Suddenly SWANK

Golden girl: The race is on to dress actress Hilary Swank for the Academy Awards.

March 12, 2000|By Tamara Ikenberg | Tamara Ikenberg,Sun Staff

In 1994, when she starred in "The Next Karate Kid," no designers were clamoring to flatter Hilary Swank's five-star figure. But since her gender-bending turn in "Boys Don't Cry," which has earned her an Academy Award nomination for best actress, she's reached a kind of quirky fashion-plate status.

The willowy actress with the punk pixie haircut has become both edgy ingenue and the darling of designers eager to outfit her for the Academy Awards.

"She's an attractive proposition because she's a contender and she's a cute young thing and she pulled off a difficult role, says William Calvert, a New York women's luxury clothing designer. "If you dress her, you automatically get exposure."

It's also always challenging to dress a funky face new to Oscar (Meryl Streep has been nominated, what, 346 times?), especially one nominated for a part so antithetical to the glam of the big night.

"She played such an androgynous role," says New York designer Rebecca Taylor, who adds that it would be exciting to be the one to point out: "Look, she's not really a boy!"

It's a good bet that Swank won't be wearing the jeans and flannel of her "Boys" character Brandon Teena, a woman who lives her life as a man, as she sashays down the red carpet runway on March 26.

But just what she will be wearing as she emerges from her limo is as much a secret as who will win.

We asked designers to explain what makes Swank the material girl of the moment and how they would make her shine on the night of a thousand stars.

Calvert says it's tempting to play against the boyish style of her role. He'd opt for "something kind of girly, because she has very sharp features." It might be long and red. It definitely would show skin.

Taylor thinks overly frilly and super-sweet would be a mistake.

"No ballgown skirts or twinsets," Taylor says. Maybe not even a dress. Taylor could see Swank in funky leather pants.

If Pamela Dennis, a designer who dresses Jamie Lee Curtis and many other screen sirens, were in charge, the design "would be simple, because her body and presence stand on their own," she says. "But I'd give it some twist."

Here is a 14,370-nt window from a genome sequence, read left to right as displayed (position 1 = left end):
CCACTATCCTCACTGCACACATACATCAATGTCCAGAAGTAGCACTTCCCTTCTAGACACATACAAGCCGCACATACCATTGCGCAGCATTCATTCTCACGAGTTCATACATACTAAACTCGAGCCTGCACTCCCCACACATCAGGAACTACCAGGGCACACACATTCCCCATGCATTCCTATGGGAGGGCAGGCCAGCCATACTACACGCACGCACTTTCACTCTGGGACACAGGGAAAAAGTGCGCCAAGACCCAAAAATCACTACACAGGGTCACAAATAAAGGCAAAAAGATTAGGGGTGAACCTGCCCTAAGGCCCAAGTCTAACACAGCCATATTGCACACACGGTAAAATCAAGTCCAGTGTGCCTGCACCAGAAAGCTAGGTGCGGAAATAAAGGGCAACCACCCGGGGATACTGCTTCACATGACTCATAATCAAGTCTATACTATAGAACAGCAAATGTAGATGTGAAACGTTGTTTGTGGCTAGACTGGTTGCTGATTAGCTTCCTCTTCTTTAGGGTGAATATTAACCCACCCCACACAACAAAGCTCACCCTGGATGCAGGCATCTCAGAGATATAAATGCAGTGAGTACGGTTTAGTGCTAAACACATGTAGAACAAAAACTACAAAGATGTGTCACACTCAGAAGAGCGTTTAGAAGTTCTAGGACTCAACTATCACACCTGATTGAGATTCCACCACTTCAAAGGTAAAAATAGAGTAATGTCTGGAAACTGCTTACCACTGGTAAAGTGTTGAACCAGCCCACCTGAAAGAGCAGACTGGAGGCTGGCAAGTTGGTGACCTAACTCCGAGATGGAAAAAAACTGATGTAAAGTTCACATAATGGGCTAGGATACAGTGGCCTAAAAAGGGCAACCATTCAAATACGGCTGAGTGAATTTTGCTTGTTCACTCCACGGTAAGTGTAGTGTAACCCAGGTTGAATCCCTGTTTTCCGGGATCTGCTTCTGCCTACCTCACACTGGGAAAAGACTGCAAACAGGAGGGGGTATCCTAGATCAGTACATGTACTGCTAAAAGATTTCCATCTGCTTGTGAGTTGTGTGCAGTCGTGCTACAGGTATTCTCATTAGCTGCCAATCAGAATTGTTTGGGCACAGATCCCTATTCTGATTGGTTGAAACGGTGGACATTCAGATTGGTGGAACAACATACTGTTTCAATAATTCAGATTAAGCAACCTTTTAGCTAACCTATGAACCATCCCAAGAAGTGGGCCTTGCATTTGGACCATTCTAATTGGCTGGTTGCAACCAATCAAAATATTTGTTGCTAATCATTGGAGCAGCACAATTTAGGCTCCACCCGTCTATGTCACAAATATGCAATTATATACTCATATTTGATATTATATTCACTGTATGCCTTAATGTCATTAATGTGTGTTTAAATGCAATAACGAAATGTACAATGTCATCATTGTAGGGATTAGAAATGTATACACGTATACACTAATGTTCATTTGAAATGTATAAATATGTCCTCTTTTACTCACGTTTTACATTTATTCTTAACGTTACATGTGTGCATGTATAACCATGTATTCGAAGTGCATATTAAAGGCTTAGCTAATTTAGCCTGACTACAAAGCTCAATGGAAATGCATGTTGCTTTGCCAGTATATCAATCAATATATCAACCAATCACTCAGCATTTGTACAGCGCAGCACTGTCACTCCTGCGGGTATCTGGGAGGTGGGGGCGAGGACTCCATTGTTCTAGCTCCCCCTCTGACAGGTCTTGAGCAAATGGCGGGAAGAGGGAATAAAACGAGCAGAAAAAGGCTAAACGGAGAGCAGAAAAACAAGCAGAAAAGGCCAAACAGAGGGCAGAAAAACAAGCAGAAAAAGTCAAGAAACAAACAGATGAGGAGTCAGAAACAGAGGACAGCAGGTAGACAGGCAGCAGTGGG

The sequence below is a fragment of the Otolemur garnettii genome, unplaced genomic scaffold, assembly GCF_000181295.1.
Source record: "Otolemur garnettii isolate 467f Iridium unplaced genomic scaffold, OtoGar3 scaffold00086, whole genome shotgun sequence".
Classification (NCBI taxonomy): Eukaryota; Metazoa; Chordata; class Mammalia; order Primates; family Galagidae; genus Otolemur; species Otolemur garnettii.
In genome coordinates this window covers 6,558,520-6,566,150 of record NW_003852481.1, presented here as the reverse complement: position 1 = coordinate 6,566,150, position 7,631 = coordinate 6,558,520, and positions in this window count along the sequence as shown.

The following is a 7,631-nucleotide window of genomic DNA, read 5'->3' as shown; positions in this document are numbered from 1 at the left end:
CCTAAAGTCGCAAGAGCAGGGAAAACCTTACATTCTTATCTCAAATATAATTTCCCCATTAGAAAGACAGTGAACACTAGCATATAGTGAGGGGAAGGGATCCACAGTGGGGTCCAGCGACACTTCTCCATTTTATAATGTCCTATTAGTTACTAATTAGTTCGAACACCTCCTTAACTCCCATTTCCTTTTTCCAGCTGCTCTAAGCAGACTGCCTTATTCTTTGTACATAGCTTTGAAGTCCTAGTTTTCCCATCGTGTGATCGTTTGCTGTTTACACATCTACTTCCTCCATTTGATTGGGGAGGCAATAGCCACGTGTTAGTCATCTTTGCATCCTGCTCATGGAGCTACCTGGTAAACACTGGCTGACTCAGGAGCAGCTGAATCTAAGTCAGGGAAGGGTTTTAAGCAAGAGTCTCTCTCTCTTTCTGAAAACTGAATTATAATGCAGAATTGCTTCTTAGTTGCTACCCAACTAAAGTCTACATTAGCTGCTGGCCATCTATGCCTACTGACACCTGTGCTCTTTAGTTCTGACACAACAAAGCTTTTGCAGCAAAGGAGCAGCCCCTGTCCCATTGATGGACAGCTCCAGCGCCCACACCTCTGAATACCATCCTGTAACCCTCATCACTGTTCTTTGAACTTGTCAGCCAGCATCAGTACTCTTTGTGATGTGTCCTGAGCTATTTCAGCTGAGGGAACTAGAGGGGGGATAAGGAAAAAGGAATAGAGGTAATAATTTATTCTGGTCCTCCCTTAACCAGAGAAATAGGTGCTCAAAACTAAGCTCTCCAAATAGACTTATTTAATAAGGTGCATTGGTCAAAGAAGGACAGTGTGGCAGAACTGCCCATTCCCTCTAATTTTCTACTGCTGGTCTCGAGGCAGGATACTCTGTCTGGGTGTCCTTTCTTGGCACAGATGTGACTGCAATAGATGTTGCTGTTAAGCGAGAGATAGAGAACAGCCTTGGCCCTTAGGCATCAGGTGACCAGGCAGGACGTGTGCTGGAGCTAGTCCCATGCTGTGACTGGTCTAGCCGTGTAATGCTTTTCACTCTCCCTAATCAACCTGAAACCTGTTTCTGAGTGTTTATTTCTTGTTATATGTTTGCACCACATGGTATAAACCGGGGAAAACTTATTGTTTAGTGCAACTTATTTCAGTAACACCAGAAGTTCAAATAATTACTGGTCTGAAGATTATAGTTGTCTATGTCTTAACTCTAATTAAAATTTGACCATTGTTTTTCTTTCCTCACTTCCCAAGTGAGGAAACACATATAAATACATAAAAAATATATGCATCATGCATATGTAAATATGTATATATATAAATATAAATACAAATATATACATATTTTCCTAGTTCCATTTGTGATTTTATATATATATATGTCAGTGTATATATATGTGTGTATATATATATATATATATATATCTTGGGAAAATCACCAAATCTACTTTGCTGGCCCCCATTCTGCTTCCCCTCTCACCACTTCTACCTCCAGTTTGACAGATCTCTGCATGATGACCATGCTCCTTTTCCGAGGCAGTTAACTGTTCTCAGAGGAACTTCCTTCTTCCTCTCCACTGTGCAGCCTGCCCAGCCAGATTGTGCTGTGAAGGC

She would fashion something similar to the dark, slinky, beaded Versace dress that Swank wowed onlookers with at the Golden Globes. Maybe she'd do it in suede, with glittery straps.

Swank "just has an air of confidence that comes from within," Dennis says. "It's an air of confidence with grace, not an obnoxious air of confidence."

Sexy and clingy is something they all agree on. Why waste that bod?

New York men's and women's wear designer John Scher would show it off in a bare, backless dress. "She looks like a young Raquel Welch. She's very sexy with those dark eyes, large mouth."

But she's no big-screen Barbie Doll.

There's something about a risk-taking actress that gets a designer's creativity churning, Scher says.

Los Angeles jewelry designer Cynthia Bach, who designed Swank's accessories for last month's Golden Globe Awards, agrees. She's more inspired "if I really get into a movie and really get into a role. With Hilary, I was really impressed."

Bach may very well be responsible for Swank's Oscar jewelry as well, but doesn't have the actress pinned down yet. Suiting Swank has turned out to be somewhat of a challenge.

The fight to deck out the actress for the Golden Globes was as tight as her dress.

She was originally slated to sport a flesh-toned Randolph Duke. But when she discovered fellow femme fatale Charlize Theron was planning to slink into a shockingly similar sheath, she cast the dress off and went with Versace.

No starlet wants that kind of competition.

Just because she donned Versace at the Globes doesn't mean she'll do an Oscar encore.

"We would love to dress her, but that is up to her," says Versace spokeswoman Hannah Kime. "She's gorgeous and she's very of the moment."

Even Taylor agrees that a Versace double take would serve Swank well.

"Versace is probably a nice way to go because it's very sexy, but it has a tough edge," she says.

Often, screen goddesses find designers that fit best and stick with them through the years of awards show appearances. Michelle Pfeiffer goes Armani, Cher goes Bob Mackie.

For a designer, outfitting a sought-after starlet for the Academy Awards means priceless exposure. For the right dress, 30 seconds at the podium can translate into months of post-Oscar fashion buzz -- as well as knockoffs galore.

Best actress Gwyneth Paltrow's prommy pink frock from last year scored for Ralph Lauren, and Cate Blanchett's hummingbird-embroidered gown earned raves for John Galliano. In 1998, Kim Basinger approached the podium in an exquisite pistachio number that gave Escada attention, and the year before, Minnie Driver's risque red va-va-voom dress was a winner for Halston.

Right now, Swank has designers circling her like haute-seeking missiles. But that doesn't necessarily insure career longevity.

Think Marisa Tomei, who won best supporting actress for "My Cousin Vinnie" in 1992.

"I'm sure everyone was clamoring to dress her," Calvert says.

They're all dressed up with someplace to go

Hilary Swank may be this year's hot ticket for Oscar-dressing. But only one lucky designer gets to dress her.

Designers, don't despair! This is a winning year for fresh Oscar faces poised to make the right dress part of Academy Awards Fashion History. Consider these stunning nominees:

Angelina Jolie: Best supporting actress, "Girl, Interrupted"

Chloe Sevigny: Best supporting actress, "Boys Don't Cry"

Toni Collette: Best supporting actress, "The Sixth Sense"

Catherine Keener: Best supporting actress, "Being John Malkovich"

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